NCAA hockey crowned a new champion on Saturday night, and this time around it truly was a new one. Union College, the pride of Schenectady, New York, ousted the University of Minnesota, 7-4. The Dutchmen had one NHL draft pick to the Gophers’ fourteen, and their entire school could fit in a large U of M lecture hall. Even so, it wasn’t much of an upset: Union hadn’t lost a game since January, and had dispatched of another co-favorite, Boston College, in the semis. By the end, there was no doubt who deserved the crown.
As the old Nanne-ism goes, the team that controls the blue line wins the championship, and that was most certainly the case on Saturday night. The man of the hour was that lone Union draft pick, Shayne Gostisbehere, who was an absurd +7 on the night, and could do no wrong; even when he seemed to make an ill-advised pinch, the puck bounced his way. At a tournament in Philadelphia, the Flyers’ draft pick put on a show for his future employers, ruling all 200 feet of the ice sheet. Though it was a bit wobbly in front of its own net–eight goals is an awful lot to give up in a Frozen Four–the entire Dutchman defense was mobile and moved the puck well, with Mat Bodie and Sebastian Gringas also flashing into the fray on the offensive end. They supported each other well, and were rarely fooled by the dekes and pretty passing pulled out by the Gophers’ skill players. Their involvement left opposing defensemen in uncharted territory, and the mistakes followed from there.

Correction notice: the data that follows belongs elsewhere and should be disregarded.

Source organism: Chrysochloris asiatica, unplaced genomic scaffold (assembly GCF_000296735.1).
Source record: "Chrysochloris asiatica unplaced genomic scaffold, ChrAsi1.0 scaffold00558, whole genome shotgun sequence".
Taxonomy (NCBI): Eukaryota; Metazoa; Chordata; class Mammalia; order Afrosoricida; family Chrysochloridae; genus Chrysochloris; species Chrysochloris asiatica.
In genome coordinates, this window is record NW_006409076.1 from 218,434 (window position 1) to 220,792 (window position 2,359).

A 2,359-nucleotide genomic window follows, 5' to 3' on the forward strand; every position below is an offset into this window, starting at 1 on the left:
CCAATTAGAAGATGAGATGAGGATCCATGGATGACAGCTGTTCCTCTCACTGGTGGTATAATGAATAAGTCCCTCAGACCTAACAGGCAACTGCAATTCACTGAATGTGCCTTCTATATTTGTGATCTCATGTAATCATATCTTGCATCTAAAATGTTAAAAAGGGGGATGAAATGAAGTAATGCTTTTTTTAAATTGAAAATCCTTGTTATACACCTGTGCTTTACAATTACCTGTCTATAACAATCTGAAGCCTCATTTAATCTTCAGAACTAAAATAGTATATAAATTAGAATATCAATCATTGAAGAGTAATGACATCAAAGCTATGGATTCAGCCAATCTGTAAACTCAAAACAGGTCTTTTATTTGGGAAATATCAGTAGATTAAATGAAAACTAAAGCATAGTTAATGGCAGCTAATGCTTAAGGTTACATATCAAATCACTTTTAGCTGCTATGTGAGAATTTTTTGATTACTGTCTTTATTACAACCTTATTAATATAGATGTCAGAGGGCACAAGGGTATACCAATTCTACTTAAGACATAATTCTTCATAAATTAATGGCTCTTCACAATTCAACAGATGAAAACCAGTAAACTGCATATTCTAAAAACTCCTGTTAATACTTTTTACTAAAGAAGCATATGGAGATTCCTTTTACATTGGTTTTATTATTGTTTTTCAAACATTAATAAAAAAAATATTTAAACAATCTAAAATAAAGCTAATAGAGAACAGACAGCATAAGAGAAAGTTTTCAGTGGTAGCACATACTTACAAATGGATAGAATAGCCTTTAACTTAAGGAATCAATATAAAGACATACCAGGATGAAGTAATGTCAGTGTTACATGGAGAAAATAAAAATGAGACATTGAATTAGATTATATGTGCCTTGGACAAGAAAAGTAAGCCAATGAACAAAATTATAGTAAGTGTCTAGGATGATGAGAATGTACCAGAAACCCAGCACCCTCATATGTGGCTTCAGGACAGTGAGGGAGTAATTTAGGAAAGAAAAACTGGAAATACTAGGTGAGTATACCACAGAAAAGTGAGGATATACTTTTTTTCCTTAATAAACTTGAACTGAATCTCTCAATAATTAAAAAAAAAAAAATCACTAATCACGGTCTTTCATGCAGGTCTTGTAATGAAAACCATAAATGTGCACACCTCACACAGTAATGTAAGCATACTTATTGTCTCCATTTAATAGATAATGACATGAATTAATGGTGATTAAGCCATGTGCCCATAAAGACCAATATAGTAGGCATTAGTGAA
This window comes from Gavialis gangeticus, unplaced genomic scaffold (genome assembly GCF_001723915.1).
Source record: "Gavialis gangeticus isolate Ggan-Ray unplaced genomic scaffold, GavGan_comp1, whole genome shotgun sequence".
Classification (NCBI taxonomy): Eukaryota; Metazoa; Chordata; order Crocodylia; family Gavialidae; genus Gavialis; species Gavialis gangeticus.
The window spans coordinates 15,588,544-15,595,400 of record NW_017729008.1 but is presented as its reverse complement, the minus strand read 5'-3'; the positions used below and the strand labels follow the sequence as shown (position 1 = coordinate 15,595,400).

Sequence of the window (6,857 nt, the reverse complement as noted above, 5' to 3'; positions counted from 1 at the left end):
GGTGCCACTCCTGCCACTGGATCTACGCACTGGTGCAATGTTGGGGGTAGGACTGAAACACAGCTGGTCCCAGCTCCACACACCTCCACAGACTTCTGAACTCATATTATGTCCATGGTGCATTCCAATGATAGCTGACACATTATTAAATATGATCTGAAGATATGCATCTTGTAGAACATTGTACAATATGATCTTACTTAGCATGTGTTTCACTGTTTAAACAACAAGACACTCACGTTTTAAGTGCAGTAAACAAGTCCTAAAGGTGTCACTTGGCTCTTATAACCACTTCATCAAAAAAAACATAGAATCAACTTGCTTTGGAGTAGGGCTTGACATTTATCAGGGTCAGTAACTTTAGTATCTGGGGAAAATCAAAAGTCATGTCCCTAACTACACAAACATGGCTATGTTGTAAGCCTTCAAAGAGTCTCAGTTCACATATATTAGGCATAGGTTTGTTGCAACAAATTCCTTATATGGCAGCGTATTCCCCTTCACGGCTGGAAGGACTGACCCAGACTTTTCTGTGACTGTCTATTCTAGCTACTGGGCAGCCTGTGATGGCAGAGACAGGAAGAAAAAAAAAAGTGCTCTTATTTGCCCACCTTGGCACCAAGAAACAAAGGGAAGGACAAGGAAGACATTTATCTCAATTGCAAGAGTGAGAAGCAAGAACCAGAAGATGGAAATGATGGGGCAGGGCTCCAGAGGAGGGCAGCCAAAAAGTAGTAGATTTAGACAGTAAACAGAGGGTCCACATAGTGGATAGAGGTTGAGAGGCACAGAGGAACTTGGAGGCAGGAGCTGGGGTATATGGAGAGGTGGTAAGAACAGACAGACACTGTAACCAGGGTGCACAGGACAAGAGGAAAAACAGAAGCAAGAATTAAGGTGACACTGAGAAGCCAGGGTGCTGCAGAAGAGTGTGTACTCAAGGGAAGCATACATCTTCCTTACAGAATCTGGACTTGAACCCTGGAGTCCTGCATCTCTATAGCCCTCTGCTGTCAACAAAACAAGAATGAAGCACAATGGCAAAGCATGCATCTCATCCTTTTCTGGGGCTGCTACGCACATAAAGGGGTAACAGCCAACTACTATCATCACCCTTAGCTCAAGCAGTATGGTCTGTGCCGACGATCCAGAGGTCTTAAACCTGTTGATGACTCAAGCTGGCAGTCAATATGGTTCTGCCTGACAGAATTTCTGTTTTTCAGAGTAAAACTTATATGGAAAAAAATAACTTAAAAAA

Add in a prolific top line and just enough depth to sustain pressure across the board, and Union was just flat-out fun to watch play. So often, championships by less-heralded teams involve great goaltending and narrow survival, but Union did it the opposite way, taking it to the opposition with reckless abandon. They beat arguably the top two programs in the nation in back-to-back games, and their aggressive, up-tempo play is a reminder of how enjoyable hockey can be when puck movement takes priority. Herb Brooks would have been proud.
Being a good northern Minnesota boy, though, my favorite game of the three (all excellent) Frozen Four games was the North Dakota-Minnesota semifinal. While the Union games were fun because anything was possible, the collision between the longtime rivals just dripped with tension and anxiety, with the knowledge that just one little mistake could make all the difference. Yes, it was tentative at times, but the drama, slow build-up, and patient prodding in that sort of game all have their own alluring rhythm. The game-winning goal with 0.6 seconds to go was a study in little details, from the initial face-off win by Kyle Rau to North Dakota’s lackadaisical backchecking to Rau’s pass to onrushing defenseman Justin Holl. Rau and Holl twice faced off in Section 6AA championship games back in high school, but on Thursday night, the old rivals combined to launch their team to title game.
The Gopher defense was sharp against North Dakota, but it was their undoing against Union. Too often they seemed caught in no-man’s land, managing to give the Union defense clean shooting lanes while also failing to clear out the forwards in front of the net. For all the talent on the Gophers, their inexperience showed at times, and they weren’t nearly physical enough to slow down the Dutchmen. Goaltender Adam Wilcox was hung out to dry, and though the Gophers twice battled back to within one, they didn’t quite have the firepower to overwhelm Union in an up-tempo game. Give some of their young guns a few more years and they might get there, but in 2014, experience won out over touted youth.